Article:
Skip to main content
SearchLoginLogin or Signup

Farmer versus Researcher data collection methodologies: Understanding variations and associated trade-offs (lay summary)

This is a lay summary of the article published under the DOI: 10.31730/

Published onJun 20, 2023
Farmer versus Researcher data collection methodologies: Understanding variations and associated trade-offs (lay summary)

Farmers and researchers assessed bean varieties differently in Kenya

This study reported that farmers and researchers drew similar conclusions from a study on bean varieties, even though individual farmer responses differed. This means that if farmers collect information for research purposes, the information may not be reliable, but could be used just to make general conclusions.

Sometimes, instead of researchers collecting information themselves in studies, they involve people not trained in research to do it. They call this approach ‘crowdsourcing’. The approach, if used among farmers for example, can allow scientists to get ideas of different farmer conditions. However, information collected by farmers may not always be reliable.

This study examined differences in information collected by farmers and researchers. The study also compared conclusions drawn from both sets of information to determine which approach was better.

The researchers compared their own observations regarding different bean varieties in different seasons with the observations of farmers. Both groups had to assess how fast the beans emerged, their tolerance to pests and diseases, how long they took to mature, and how much yield they produced.

The researchers also asked the farmers how exactly they determine how well a crop performs.

The study found that farmers did a lot of reading to educate themselves. The results also showed that farmers who had been participating in similar research activities were now able to do better evaluations than others, even though the traits they looked for, and reasons behind those, were just the same.

The researchers reported that farmers choose bean varieties based on different characteristics, and this varied from one farmer to another. Farmers’ observations and assessments were mainly based on how much they preferred certain characteristics, and on appearance. Farmers liked varieties that emerged fast, grew upright and could withstand drought, diseases and pests.

This study showed that farmers preferred crops that matured fast if they needed food more urgently, or those that matured slowly if they needed more food produce. Farmers could sometimes choose crops just because they liked them, or because they bring in more money. In most cases, farmers compared new varieties with varieties they already knew.

On the other hand, results showed that researchers’ observations were based on measurements. For example, measuring height, weight, temperatures, rainfall amount, or an exact number of days.

In general, their results showed that although farmers and researchers recorded their observations differently, they did draw similar general conclusions.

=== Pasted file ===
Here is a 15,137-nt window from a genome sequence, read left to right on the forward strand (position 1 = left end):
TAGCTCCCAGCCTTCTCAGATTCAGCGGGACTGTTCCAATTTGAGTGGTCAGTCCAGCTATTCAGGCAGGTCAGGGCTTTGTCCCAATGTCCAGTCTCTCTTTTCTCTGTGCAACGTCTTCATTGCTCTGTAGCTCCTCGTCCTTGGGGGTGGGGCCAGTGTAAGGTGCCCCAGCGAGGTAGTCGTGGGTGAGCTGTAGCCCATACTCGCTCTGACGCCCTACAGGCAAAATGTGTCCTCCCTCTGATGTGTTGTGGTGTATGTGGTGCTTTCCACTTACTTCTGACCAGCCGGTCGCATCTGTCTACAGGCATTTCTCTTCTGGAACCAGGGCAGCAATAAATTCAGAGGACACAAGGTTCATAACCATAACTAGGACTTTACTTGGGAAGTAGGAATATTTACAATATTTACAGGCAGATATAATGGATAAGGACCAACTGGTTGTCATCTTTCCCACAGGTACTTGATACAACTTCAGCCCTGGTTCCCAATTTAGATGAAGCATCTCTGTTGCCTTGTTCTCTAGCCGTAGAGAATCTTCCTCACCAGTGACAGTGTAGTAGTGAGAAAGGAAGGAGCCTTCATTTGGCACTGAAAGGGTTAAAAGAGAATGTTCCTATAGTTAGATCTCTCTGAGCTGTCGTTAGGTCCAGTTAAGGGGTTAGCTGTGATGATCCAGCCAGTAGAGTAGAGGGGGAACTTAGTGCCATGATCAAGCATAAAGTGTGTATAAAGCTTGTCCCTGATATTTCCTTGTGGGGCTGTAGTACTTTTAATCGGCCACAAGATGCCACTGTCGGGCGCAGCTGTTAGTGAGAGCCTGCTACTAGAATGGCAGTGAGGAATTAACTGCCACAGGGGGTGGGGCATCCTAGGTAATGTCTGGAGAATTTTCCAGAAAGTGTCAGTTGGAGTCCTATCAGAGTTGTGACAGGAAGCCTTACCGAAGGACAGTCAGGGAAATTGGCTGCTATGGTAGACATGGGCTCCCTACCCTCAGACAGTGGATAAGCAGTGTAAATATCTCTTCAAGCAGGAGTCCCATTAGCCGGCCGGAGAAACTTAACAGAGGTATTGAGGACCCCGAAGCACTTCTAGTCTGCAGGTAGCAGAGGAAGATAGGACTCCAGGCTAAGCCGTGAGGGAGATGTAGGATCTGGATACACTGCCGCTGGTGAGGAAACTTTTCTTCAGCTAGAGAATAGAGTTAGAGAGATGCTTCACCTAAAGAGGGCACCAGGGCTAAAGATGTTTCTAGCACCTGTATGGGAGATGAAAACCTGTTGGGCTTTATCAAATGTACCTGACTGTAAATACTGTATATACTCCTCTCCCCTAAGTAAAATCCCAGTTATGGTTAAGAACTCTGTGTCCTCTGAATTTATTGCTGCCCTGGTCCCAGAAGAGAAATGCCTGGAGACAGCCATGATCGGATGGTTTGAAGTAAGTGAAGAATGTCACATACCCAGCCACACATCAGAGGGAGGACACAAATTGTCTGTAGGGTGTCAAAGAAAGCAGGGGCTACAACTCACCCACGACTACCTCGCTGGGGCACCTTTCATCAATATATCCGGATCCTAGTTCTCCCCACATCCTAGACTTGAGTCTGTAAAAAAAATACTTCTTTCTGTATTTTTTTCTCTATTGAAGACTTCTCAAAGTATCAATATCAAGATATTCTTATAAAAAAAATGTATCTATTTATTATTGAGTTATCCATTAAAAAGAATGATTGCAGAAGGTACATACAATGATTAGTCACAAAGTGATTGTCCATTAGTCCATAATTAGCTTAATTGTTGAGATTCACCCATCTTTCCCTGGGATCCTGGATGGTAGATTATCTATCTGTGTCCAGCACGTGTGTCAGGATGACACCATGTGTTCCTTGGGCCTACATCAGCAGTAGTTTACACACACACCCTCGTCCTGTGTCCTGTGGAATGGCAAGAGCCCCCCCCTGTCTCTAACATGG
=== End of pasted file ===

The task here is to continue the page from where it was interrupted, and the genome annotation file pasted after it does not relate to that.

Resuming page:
The study reported the limitations when either researchers or people not trained in research collect information for research purposes.

However, the researchers cautioned that measurements such as grain yield could have some errors because they were estimated, and this might have affected their results.

This study was done in Kenya. 


The number of non-experts (such as farmers) participating in research activities has increased over the years, with the aim of them addressing their heterogeneous conditions. The situation has resulted in them being engaged in data collection through a process called crowdsourcing. The study examined the level of variation between data sets and the conclusions drawn from data collected using researcher (expert) and farmer (non-expert) methodologies, and also determined the associated trade-offs for using either methodology. The results showed a low convergence between individual observations of the methodologies on most variables with coefficients ranging from |0.39| to |0.60|. However, there was stronger convergence in the conclusions drawn when the results were aggregated (r>|0.80|) for all the variables tested in this study. Therefore, expert and non-expert data were equivalent for average results. However, data may not be comparable for understanding variations in technology performance due to lack of precision in the subjective assessments of farmers relative to the objective measurements of the researcher.


This summary is a free resource intended to make African research and research that affects Africa, more accessible to non-expert global audiences. It was compiled by ScienceLink's team of professional African science communicators as part of the Masakhane MT: Decolonise Science project. ScienceLink has taken every precaution possible during the writing, editing, and fact-checking process to ensure that this summary is easy to read and understand, while accurately reporting on the facts presented in the original research paper. Note, however, that this summary has not been fact-checked or approved by the authors of the original research paper, so this summary should be used as a secondary resource. Therefore, before using, citing or republishing this summary, please verify the information presented with the original authors of the research paper, or email [email protected] for more information.

No comments here
Why not start the discussion?